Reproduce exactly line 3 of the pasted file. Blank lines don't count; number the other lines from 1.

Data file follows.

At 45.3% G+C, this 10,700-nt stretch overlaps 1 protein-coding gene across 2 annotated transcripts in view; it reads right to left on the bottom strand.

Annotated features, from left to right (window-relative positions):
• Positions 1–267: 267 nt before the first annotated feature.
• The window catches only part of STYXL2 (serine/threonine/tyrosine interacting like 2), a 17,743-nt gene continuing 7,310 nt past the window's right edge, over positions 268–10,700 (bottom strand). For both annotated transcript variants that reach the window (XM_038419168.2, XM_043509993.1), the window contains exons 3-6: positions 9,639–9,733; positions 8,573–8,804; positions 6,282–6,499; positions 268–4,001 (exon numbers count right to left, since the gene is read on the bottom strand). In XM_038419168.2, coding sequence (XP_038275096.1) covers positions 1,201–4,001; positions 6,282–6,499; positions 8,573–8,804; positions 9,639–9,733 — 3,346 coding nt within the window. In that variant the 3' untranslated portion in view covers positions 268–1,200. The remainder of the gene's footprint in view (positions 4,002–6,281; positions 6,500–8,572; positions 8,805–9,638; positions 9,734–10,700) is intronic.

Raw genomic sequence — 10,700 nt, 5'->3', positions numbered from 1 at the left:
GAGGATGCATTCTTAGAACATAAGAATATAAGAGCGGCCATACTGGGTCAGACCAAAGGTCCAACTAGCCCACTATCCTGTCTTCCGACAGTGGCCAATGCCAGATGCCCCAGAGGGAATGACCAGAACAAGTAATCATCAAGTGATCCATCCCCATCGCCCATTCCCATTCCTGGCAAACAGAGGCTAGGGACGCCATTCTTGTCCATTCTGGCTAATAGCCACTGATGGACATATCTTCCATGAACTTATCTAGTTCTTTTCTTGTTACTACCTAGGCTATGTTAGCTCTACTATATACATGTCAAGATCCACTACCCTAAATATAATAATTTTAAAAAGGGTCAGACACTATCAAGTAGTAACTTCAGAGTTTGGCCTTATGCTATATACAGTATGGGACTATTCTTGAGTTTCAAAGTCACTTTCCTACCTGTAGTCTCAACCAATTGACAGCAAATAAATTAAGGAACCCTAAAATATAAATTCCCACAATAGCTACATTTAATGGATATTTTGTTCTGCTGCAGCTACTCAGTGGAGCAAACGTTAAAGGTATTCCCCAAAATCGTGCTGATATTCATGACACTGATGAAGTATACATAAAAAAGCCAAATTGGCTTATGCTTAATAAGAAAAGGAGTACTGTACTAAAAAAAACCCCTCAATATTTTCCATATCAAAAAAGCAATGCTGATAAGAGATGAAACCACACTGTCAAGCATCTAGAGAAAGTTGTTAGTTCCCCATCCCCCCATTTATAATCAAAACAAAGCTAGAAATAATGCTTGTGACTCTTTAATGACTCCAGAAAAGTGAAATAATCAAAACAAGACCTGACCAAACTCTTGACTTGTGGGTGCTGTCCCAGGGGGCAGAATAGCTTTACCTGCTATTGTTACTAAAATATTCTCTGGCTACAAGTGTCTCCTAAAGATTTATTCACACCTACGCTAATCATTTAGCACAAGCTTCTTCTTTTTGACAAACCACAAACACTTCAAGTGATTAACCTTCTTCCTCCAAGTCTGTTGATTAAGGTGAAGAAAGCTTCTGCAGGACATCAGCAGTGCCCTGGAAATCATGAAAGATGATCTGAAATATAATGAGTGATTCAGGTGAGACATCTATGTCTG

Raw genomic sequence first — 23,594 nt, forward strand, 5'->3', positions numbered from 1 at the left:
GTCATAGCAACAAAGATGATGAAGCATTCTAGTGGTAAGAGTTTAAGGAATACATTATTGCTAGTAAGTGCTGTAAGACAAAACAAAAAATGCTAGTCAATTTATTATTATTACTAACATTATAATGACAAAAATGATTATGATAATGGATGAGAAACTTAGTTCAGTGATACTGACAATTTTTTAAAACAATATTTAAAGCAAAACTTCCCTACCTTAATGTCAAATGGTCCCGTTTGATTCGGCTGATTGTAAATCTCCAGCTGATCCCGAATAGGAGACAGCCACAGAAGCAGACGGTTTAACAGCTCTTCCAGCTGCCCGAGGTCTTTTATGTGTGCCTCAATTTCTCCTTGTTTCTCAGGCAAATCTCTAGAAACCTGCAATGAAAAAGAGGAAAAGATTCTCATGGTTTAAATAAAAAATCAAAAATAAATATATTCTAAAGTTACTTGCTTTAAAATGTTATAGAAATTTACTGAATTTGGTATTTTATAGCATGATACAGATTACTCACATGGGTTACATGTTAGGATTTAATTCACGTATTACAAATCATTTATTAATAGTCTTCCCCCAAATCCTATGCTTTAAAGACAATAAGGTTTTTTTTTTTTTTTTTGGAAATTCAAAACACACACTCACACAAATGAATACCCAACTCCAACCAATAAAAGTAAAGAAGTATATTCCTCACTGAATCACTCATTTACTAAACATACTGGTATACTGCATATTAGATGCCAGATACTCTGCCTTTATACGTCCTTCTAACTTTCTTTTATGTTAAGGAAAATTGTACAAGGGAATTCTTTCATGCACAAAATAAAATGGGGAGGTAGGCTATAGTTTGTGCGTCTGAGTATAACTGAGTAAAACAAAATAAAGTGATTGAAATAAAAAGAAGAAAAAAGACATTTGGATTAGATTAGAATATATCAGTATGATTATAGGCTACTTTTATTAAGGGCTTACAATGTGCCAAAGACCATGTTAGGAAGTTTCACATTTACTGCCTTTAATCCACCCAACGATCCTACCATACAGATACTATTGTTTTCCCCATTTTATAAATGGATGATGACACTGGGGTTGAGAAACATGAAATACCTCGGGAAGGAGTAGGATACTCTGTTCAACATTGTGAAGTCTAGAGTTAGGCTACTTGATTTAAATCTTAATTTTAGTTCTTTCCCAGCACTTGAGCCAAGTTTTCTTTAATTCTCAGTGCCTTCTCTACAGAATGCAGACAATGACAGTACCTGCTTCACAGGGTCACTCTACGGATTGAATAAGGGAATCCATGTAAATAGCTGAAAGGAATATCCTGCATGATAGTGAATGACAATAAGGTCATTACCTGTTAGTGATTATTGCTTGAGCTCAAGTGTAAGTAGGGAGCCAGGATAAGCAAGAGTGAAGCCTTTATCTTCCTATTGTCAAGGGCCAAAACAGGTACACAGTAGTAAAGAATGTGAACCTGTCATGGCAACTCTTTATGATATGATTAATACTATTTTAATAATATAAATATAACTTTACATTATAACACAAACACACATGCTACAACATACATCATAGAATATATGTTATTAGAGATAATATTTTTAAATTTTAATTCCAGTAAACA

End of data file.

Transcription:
• Positions 1–267: 267 nt before the first annotated feature.